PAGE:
The function U is called the potential energy associated with the applied force. Examples of forces that have potential energies are spring forces. In this section the relationship between work and potential energy is presented in more detail; the line integral that defines work along curve C takes a special form if the force F is related to a scalar field φ so that F = ∇ Φ = ( ∂ Φ ∂ x, ∂ Φ

Dusty Hughes (playwright)

Dusty Hughes is an English playwright and screenwriter of television. In the early seventies he was Theatre Editor of Time Out and helped to establish that magazine’s theatre coverage as an alternative voice, he joined the Bush Theatre as Artistic Director and with Simon Stokes and Jenny Topper developed it as a venue for new writing and directed new plays by Snoo Wilson, Tony Bicat, Julia Kearsley, Kurt Vonnegut, Howard Barker, Ron Hutchinson and Ken Campbell. Hughes was born in Boston, Lincolnshire the son of Harold Hughes a schoolmaster and Peggy a marriage guidance counsellor and youth theatre producer. Hughes was educated at Queen Elizabeth Grammar School and Trinity Hall, Cambridge. At Cambridge he was a member of Footlights where he appeared in the revue “Supernatural Gas” as Tsar Nicolas II and a seven foot high HP Sauce bottle, he is thinly disguised in James's autobiography. In 1980 his first play Commitments won him the London Theatre Critics Most Promising Playwright Award, his subsequents plays have been seen at the National Theatre, The Royal Shakespeare Company in Stratford and London, The Royal Court, Hampstead Theatre, The Traverse Theatre, The Bush, the Donmar and in the West End as well as in Europe and America.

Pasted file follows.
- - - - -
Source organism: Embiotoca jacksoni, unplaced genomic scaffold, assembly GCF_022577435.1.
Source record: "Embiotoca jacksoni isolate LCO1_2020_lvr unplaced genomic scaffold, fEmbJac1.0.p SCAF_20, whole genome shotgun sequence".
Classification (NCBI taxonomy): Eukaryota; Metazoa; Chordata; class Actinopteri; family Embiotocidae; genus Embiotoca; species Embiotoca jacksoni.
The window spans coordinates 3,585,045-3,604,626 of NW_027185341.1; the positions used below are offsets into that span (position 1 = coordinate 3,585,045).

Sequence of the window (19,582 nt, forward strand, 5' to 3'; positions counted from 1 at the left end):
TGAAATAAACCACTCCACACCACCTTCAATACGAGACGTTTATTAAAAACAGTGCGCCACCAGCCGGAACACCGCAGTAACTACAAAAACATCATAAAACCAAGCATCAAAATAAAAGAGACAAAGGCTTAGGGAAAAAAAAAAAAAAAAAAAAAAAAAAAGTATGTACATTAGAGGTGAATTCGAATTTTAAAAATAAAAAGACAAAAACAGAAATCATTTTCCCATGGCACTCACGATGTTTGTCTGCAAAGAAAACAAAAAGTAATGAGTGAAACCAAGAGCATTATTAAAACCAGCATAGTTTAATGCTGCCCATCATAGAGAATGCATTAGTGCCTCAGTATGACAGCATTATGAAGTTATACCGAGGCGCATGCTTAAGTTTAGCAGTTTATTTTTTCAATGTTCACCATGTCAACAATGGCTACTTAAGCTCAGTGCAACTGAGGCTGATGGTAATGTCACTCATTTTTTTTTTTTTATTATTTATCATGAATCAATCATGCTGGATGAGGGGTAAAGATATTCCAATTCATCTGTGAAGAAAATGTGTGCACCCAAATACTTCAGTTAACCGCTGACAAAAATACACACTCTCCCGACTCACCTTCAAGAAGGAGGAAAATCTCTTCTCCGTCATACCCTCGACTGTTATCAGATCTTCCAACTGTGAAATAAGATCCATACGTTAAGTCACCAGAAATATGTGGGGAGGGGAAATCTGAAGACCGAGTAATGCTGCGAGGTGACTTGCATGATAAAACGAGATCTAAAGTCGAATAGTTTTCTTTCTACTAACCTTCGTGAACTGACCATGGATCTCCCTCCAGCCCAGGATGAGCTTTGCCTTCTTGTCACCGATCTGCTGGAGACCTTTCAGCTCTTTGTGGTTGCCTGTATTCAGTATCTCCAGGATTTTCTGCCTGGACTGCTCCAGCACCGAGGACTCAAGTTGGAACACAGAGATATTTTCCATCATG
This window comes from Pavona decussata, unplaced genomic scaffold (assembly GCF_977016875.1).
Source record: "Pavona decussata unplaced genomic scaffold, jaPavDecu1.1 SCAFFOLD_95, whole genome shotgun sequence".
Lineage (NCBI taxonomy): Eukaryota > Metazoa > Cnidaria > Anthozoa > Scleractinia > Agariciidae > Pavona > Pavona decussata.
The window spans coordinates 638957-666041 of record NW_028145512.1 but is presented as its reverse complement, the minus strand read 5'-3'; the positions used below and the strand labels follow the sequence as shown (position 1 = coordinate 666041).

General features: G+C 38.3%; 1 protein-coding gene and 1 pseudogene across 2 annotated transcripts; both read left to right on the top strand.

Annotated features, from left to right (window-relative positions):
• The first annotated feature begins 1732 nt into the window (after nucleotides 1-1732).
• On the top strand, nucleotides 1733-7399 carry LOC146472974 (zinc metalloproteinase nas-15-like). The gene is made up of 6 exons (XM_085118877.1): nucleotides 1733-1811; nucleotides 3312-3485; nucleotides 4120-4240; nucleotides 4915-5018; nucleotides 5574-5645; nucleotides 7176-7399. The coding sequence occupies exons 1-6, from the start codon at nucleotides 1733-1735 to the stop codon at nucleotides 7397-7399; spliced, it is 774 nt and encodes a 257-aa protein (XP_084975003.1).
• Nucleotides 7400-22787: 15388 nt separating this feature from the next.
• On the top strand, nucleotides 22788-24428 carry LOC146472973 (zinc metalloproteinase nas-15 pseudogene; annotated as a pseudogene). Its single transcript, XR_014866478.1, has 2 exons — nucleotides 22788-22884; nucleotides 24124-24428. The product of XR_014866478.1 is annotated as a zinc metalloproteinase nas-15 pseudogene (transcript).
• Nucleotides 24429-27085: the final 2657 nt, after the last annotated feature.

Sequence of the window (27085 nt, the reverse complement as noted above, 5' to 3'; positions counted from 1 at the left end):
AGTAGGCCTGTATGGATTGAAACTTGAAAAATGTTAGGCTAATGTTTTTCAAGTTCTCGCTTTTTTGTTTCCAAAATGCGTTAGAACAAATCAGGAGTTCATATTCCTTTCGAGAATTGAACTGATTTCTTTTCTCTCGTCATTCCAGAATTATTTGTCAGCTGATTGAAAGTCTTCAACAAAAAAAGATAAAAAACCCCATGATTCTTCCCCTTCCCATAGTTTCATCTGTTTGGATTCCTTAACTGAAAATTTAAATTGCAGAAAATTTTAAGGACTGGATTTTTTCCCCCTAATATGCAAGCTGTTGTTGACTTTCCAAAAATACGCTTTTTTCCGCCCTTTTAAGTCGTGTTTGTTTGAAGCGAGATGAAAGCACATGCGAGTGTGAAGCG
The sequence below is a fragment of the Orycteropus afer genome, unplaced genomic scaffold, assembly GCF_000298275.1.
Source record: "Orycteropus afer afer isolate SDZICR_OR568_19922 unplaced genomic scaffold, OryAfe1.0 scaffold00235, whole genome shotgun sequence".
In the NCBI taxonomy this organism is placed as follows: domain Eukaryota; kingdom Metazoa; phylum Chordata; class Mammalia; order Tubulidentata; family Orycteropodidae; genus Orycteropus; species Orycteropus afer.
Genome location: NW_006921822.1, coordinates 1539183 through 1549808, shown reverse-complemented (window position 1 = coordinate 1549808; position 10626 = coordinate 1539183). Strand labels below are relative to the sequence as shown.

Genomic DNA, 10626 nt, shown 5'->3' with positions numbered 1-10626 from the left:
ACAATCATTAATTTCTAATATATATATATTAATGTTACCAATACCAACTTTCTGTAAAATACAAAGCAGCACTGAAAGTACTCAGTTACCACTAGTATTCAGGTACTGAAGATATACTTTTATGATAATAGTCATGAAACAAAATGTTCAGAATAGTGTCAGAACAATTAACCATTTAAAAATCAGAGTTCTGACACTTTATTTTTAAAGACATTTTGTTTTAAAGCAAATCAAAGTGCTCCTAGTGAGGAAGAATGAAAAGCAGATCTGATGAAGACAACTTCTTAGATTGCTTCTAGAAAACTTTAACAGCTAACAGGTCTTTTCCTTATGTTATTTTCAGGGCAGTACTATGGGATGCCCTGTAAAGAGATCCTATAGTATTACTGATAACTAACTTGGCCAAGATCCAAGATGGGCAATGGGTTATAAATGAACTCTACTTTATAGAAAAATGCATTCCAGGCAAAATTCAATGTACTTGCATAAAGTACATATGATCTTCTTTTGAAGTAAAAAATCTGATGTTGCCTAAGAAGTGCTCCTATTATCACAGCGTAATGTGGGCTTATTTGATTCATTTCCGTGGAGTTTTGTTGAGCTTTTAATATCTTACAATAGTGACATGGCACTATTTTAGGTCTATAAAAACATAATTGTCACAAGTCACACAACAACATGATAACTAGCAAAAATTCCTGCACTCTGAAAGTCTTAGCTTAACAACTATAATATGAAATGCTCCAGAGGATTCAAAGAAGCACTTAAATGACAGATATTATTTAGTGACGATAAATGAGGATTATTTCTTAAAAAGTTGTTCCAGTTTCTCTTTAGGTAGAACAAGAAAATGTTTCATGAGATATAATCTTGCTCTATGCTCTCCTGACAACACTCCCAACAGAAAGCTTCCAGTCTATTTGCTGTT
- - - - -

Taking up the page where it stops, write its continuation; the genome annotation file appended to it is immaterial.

He has worked extensively in television. He was joint winner of the Writer’s Guild Award for Best Drama Series for Between The Lines and created The Brief for ITV as well as adapting Joseph Conrad’s The Secret Agent for BBC1, he has written for many other series including Silent Witness and most the BBC’s swashbuckling series The Musketeers. Grrr Edinburgh, 1968 In At The Death, Bush Theatre, London, 1978 Commitments Bush Theatre, London, 1980 Heaven and Hell Edinburgh, 1981 Breach Of The Peace, Bush Theatre, London, 1982 Moliere. Published script ISBN 0-571-13778-4 Jenkin's Ear Royal Court Theatre, London. 1987, Published script ISBN 0-571-14565-5 Metropolis Piccadilly Theatre, London, 1989, A Slip of the Tongue Steppenwolf Theatre, Chicago, 1992 Helpless Donmar Warehouse Theatre, London, 2000, directed by Robin Lefevre. Commitments The Secret Agent, Silent Witness The Brief, Lewis The Musketeers Futurists and commitments and Faber, 1986, ISBN 978-0-571-13778-7 Dusty Hughes on IMDb John Stanley Bull and Irish dramatists since World War II.: Second series, Gale Group, 2001

2011–12 CEV Challenge Cup

The 2011–12 CEV Challenge Cup was the 32nd edition of the European Challenge Cup volleyball club tournament, the former CEV Cup. The final of 2011–12 CEV Challenge Cup became Polish derby, because of Tytan AZS Częstochowa and AZS Politechnika Warszawska meetings. Tytan AZS Częstochowa won the first match and lost the next one after tie-break, but their victory was decided by the golden set; the Most Valuable Player of final matches was chosen captain of winner team, Polish player Dawid Murek. 1st leg 22–23 October 2011 2nd leg 29–30 October 2011 1st leg 13–15 December 2011 2nd leg 20–22 December 2011 1st leg 10–12 January 2012 2nd leg 17–19 January 2012 1st leg 31 January – 2 February 2012 2nd leg 7–9 February 2012 1st leg 21–23 February 2012 2nd leg 28 February – 1 March 2012 Official site